With the pets, they’re things that players are interested in and excited about. Where I think the worry is, is people who are wondering if we’re talking about “Hey, do you want to buy the level 80 epic sword for $5?” We’re absolutely not talking about doing that.

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Art question: In Burning Crusade, many of the items had unique looks that resulted in a very patchwork feel. In Lich King, you went the opposite route and reused models, but people complained they didn’t feel unique anymore. Which of these philosophies will you be using moving into Cataclysm?

J.: Currently, we like the Lich King approach, but you pointed out the challenges with it pretty well. Given the choice between the two, it’s really a “pick your poison.” While the uniqueness is lost in the level-up, that’s not what’s important. You want a character you can take screenshots of, and that you think looks cool. So we really want them to have some kind of consistency, where your character looks like they have a coherent art style. But, like you said, there are definitely challenges with that approach.

Do you feel like you’ve written yourself into a corner? Since Azeroth is constantly evolving, does that make it impossible to do a Warcraft IV?

Sam: I wouldn’t say so. I think we have so many ideas that we want to do. I don’t see that as hurting us at all. The more story that we can create, it helps us make a cooler world. Then we’ve got all these ideas, we can go, “Oh, now that that’s happened, we can do that!”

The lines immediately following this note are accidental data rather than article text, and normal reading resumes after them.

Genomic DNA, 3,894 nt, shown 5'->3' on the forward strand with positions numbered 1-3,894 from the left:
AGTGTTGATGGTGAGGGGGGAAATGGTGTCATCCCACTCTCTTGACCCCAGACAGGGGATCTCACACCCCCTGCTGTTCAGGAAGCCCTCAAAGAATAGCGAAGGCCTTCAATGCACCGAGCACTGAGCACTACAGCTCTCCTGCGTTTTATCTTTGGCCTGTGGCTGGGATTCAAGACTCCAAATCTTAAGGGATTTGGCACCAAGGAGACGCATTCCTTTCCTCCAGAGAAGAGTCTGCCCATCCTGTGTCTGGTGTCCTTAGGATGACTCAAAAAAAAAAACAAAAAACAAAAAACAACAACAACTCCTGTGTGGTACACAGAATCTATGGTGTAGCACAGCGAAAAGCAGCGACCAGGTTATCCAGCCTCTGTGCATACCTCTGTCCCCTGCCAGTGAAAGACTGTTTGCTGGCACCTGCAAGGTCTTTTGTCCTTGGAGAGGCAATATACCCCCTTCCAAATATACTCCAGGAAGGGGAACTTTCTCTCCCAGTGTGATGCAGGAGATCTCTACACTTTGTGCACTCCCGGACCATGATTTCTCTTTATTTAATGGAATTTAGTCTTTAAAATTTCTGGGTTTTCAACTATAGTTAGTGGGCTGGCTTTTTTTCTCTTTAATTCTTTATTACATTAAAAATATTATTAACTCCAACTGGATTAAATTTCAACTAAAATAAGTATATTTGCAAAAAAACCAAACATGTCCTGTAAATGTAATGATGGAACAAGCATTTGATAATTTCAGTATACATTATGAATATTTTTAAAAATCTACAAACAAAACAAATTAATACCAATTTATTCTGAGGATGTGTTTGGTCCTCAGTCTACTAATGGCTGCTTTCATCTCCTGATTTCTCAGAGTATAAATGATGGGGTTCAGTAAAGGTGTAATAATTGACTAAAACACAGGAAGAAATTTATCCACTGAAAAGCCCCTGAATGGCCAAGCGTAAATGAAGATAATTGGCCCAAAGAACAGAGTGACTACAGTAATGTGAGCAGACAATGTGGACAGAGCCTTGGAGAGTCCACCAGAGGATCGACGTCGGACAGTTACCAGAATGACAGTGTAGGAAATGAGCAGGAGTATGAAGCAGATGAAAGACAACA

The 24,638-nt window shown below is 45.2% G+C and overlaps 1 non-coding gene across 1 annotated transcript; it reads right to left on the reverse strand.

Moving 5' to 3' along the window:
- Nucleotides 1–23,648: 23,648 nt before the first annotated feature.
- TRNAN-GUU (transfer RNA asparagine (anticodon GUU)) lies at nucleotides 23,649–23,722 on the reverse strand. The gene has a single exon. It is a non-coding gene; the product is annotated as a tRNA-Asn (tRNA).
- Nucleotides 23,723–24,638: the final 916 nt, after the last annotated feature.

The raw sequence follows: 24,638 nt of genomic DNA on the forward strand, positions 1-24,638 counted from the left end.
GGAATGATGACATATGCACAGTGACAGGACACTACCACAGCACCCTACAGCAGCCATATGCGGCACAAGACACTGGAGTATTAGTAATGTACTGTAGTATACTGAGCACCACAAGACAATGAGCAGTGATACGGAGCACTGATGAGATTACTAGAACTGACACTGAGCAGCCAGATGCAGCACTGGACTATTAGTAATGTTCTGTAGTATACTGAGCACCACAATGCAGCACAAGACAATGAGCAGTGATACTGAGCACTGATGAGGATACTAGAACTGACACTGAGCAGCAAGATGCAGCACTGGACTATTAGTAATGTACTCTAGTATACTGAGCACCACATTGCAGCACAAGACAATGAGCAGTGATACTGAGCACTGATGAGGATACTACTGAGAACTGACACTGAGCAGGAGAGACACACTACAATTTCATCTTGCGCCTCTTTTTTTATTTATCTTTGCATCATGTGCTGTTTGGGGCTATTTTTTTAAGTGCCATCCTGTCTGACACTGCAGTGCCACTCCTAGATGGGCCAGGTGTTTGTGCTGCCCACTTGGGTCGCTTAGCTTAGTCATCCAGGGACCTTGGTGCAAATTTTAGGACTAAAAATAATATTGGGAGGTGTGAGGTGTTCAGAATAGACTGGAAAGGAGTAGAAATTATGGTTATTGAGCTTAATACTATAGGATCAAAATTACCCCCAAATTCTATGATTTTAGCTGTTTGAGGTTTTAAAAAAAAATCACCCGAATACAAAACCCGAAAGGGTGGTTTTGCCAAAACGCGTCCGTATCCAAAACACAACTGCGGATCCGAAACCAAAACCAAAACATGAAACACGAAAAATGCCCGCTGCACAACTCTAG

J.: Typically it’s not a shortage of ideas, but really a shortage of ways to execute it. We’ve had lots of ideas for bosses, for example, but sometimes we couldn’t execute it.

Sam: With every new artist, designer, or programmer is another batch of ideas, so that keeps growing.

J.: We’ll never be able to finish the story.

Would you ever consider bringing a Warcraft RPG experience to a console? Perhaps as a single-player game?

J.: We have a reputation as a PC game developer – a very strong PC game developer. Some people ask if we dislike consoles, and that’s absolutely not the case – I have two consoles myself. We all play a lot of games, both PC games and console games, so it’s not a dislike of consoles or anything like that. We all like to play console games, and would like to play a Blizzard console game someday, but we haven’t been able to do that right. StarCraft: Ghost was kind of the latest console attempt that Blizzard made, and it didn’t feel like the game was where it needed to be.

But, we’ve used many of the concepts from Ghost in StarCraft II, so it’s not that much of a loss.

From an artistic standpoint, what’s your favorite-looking zone in the game?

Sam: The Barrens, actually! That’s where I kind of “grew up,” it’s home. In Burning Crusade, Zangarmarsh is one of my favorite zones. It just seems really out there, really just “fantastic.” That’s a really pretty zone. In Wrath… Storm Peaks is really fun, very powerful, there’s lots of Norse mythology you can find just running around in there.